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New CoreLogic research has identified the best performing locations for average annual capital growth in every city over the past decade.
The research and analysis is a joint initiative of the Property Investment Professionals of Australia (PIPA) and CoreLogic.
The CoreLogic research found the city location with the highest annual capital growth in the nation over the past decade was Lakemba in the Canterbury region of Sydney, where house prices have increased by 8.4 per cent annually. Its median house value has more than doubled over the period to now be about $881,000.
The second place-getter was also in Sydney, this time in the Oatlands-Dundas Valley region of Carlingford, where house values grew by an average 8.1 per cent each year over the past decade. Its median house value has soared from $662,000 to $1.41 million over the past decade, according to the data.
Rounding out the top three, on 7.9 per cent annual average growth over 10 years, was Rockbank-Mount Cottrell in Melbourne’s west where its median house value has increased to nearly $600,000.
PIPA chairman Peter Koulizos said the national results showed a mix of affordable and prestige suburbs had performed well over the period.
However, the research also showed that locations within markets that were deemed subdued continued to record robust house value growth, he said.
“Even though Adelaide only recorded average annual growth of 1.3 per cent over the past decade, its top performing location of Prospect saw prices increase by 3.4 per year over the period,” Mr Koulizos said.
“Likewise, in Darwin, where prices reduced on average 1.9 per cent annually, in Rosebery-Bellamack median house values increased by 3.2 per cent at the same time. “This is actually quite common, because there are submarkets within markets which operate to the beat of their own drums, usually because of consistently strong demand from buyers keen to live or invest in those locations.”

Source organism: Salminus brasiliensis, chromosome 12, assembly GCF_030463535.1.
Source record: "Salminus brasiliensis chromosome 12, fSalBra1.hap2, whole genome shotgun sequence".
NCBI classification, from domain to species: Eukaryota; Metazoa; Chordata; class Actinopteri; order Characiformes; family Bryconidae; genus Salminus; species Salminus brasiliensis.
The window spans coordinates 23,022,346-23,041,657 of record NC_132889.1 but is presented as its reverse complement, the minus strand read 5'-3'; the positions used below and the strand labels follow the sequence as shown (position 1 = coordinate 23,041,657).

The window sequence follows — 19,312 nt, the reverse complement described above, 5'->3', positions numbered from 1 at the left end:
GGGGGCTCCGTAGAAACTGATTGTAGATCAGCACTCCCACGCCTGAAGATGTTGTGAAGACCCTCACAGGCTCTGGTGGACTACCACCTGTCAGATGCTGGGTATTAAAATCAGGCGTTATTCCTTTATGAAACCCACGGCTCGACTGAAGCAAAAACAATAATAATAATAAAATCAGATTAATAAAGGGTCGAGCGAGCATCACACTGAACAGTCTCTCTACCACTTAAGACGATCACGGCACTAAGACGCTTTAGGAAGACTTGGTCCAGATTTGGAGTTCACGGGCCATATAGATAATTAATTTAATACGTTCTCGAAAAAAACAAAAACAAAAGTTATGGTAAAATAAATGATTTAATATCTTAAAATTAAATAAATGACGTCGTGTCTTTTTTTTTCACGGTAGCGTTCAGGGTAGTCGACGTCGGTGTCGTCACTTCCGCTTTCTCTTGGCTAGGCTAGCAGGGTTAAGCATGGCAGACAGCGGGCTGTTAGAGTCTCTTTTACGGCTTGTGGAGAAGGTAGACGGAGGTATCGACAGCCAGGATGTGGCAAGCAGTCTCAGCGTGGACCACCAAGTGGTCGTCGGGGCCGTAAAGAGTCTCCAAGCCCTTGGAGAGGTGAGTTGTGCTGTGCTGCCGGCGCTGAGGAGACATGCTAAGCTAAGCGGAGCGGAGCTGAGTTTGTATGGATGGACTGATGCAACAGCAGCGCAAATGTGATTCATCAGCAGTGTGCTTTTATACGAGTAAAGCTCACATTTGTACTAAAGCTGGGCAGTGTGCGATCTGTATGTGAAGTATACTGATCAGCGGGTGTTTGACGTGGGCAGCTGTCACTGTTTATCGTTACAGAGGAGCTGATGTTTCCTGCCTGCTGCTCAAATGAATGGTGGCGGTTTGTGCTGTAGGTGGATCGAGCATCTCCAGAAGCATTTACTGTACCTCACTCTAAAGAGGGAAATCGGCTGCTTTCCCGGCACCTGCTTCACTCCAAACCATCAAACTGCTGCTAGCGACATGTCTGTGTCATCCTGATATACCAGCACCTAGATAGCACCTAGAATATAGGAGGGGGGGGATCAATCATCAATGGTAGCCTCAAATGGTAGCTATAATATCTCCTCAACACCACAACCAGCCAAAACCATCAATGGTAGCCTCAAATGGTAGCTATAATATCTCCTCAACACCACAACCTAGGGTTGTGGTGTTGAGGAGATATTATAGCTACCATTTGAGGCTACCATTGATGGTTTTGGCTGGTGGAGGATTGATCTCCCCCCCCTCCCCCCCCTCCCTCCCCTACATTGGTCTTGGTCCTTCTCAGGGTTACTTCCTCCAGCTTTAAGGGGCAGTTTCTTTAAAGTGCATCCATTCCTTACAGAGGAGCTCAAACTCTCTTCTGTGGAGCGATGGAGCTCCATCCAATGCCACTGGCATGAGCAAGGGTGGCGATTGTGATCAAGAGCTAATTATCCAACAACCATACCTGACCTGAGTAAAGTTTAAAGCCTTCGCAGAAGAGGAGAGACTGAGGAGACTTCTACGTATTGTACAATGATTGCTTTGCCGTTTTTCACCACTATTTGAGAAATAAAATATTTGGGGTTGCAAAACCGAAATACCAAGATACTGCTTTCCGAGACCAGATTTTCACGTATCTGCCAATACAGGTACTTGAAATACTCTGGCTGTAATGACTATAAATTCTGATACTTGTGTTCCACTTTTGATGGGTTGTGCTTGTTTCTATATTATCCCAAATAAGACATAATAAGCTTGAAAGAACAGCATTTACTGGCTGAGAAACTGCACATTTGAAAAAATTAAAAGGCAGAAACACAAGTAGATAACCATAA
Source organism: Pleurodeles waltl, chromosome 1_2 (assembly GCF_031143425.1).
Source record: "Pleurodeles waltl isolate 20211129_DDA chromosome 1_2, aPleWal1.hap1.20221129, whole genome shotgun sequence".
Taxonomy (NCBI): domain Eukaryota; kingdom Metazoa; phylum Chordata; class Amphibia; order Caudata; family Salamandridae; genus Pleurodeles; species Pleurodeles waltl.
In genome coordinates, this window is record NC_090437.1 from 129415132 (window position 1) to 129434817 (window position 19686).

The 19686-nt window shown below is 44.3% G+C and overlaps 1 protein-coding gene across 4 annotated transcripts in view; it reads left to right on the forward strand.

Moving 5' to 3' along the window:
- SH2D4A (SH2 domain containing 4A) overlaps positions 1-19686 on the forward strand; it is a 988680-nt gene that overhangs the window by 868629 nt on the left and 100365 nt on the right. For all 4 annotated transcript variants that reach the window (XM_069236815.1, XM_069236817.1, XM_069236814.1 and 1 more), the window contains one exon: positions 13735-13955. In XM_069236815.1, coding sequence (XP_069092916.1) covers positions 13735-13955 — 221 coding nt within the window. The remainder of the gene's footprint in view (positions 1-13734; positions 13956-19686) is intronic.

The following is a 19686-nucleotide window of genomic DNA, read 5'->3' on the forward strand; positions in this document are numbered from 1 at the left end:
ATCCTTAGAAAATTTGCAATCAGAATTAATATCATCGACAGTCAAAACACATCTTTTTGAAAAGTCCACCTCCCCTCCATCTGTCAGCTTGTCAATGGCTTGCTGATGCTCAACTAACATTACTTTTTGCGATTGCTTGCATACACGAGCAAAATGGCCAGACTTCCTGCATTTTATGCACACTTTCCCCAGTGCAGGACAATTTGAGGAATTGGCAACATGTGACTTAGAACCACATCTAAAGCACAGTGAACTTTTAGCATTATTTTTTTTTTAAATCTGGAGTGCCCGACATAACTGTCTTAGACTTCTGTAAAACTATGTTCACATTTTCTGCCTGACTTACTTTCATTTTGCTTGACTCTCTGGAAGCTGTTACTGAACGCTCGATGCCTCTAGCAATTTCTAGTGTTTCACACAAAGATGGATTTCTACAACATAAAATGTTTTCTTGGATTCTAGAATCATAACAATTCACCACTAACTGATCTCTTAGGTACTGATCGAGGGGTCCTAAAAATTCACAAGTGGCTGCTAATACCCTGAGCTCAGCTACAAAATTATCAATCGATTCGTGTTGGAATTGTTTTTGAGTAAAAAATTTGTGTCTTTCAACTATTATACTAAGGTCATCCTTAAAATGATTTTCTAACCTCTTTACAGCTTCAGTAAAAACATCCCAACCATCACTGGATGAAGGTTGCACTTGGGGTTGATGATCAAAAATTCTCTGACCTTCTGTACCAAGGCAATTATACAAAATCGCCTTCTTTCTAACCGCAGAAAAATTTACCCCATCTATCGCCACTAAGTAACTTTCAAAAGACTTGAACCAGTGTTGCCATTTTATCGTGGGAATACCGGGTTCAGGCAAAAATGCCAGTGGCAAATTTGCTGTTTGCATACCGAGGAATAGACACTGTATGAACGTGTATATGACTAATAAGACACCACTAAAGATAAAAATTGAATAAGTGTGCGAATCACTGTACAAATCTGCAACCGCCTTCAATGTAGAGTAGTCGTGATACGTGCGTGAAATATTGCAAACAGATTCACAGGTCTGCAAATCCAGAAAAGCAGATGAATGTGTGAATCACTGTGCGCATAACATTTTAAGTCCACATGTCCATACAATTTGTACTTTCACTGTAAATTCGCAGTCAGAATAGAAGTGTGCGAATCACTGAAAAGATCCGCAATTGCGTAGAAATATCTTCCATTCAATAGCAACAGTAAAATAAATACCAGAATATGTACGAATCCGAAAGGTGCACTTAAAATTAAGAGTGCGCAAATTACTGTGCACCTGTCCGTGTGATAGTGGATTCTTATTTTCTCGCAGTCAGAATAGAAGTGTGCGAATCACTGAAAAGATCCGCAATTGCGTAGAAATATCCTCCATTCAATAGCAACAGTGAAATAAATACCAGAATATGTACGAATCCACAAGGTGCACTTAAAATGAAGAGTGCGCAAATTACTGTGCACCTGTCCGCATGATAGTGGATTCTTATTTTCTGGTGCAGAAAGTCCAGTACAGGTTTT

The CoreLogic research also found that Sydney recorded the highest average annual capital growth over the decade at 5.5 per cent, followed by Melbourne on 4.9 per cent and Hobart on 3.4 per cent.
“The other capital cities recorded less than stellar average housing value growth rates over the past decade,” Mr Koulizos said.
“Annual growth of between 1.3 per cent to 2.8 per cent over the past decade is part of the reason why so many investors and property investment experts are eyeing Brisbane, Adelaide and Canberra as potentially having the best capital growth prospects over the next 10-year period.”
Darwin and Perth recorded negative annual growth over the period at -1.9 per cent and -1.4 per cent respectively, according to the research.
“Investing in the housing market is typically a long-term strategy. Short-term movements are less important than the longer-term trends, which typically see housing values moving through a cycle where values will rise, fall and track sideways,” CoreLogic Head of Research Tim Lawless said.
“The past 10 years has seen areas of Sydney and Melbourne outperform most other markets thanks to strong economic conditions and high rates of migration, which has fuelled housing demand, however, such high rates of capital gain have eroded housing affordability and compressed rental yields.”
Mr Lawless said investors were likely to find that over the next 10 years the best performing markets are quite different.
“Just as they were over the earlier decade where, for example, mining regions and regional coastal markets where some of the strongest performing areas,” he said.
For more information, or to organise an interview with Peter Koulizos, please contact:
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